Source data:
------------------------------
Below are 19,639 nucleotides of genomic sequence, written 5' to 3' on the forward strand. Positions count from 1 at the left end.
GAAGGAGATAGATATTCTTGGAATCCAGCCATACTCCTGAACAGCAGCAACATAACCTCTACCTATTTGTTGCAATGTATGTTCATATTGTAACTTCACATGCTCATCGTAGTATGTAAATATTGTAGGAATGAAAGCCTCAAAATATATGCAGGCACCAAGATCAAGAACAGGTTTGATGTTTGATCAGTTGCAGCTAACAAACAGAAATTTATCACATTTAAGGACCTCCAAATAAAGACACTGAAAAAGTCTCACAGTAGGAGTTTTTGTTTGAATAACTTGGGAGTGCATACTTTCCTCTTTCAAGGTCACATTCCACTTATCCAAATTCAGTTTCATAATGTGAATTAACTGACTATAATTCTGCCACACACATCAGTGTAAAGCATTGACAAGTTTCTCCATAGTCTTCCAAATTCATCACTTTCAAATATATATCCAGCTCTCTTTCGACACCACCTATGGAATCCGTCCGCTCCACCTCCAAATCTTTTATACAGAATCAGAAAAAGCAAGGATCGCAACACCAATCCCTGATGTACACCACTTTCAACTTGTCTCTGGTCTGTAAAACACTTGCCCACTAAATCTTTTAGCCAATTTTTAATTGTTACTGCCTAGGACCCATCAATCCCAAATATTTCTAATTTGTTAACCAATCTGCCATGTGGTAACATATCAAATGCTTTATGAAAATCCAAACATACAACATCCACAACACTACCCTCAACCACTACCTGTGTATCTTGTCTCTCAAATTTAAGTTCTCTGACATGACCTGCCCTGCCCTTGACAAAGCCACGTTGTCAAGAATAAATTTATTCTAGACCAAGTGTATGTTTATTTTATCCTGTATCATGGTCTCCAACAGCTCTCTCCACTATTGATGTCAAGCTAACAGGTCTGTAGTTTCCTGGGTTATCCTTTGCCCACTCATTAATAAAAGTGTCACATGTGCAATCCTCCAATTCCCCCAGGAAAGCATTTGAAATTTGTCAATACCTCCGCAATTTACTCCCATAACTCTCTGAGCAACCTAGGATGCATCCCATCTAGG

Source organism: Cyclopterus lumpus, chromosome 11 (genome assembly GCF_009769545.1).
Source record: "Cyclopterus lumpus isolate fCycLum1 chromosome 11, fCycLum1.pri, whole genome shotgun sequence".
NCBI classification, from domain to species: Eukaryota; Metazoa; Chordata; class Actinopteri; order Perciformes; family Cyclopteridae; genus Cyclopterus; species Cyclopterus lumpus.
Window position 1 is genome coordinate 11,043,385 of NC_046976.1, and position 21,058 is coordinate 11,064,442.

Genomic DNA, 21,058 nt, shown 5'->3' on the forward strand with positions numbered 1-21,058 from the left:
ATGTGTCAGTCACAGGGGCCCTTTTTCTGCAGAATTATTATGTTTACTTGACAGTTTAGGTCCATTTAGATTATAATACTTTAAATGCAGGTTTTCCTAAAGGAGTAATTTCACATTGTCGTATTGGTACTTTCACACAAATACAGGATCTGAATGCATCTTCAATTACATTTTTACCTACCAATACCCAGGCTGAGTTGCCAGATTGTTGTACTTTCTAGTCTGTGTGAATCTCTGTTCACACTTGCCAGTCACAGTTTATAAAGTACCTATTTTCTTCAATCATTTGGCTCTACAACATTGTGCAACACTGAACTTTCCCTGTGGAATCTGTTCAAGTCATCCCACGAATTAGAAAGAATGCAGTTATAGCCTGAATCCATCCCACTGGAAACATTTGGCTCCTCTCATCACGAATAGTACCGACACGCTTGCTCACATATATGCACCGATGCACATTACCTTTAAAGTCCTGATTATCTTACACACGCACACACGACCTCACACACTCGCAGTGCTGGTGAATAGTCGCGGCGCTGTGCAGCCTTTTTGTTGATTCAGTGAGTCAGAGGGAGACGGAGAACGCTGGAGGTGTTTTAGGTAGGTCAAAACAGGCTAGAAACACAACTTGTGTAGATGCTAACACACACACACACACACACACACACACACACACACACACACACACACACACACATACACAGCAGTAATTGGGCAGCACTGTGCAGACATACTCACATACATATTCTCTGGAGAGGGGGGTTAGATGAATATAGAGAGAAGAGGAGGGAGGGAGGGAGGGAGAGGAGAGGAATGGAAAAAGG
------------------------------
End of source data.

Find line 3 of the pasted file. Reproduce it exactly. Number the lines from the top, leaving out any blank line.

Source organism: Cyclopterus lumpus, chromosome 11 (genome assembly GCF_009769545.1).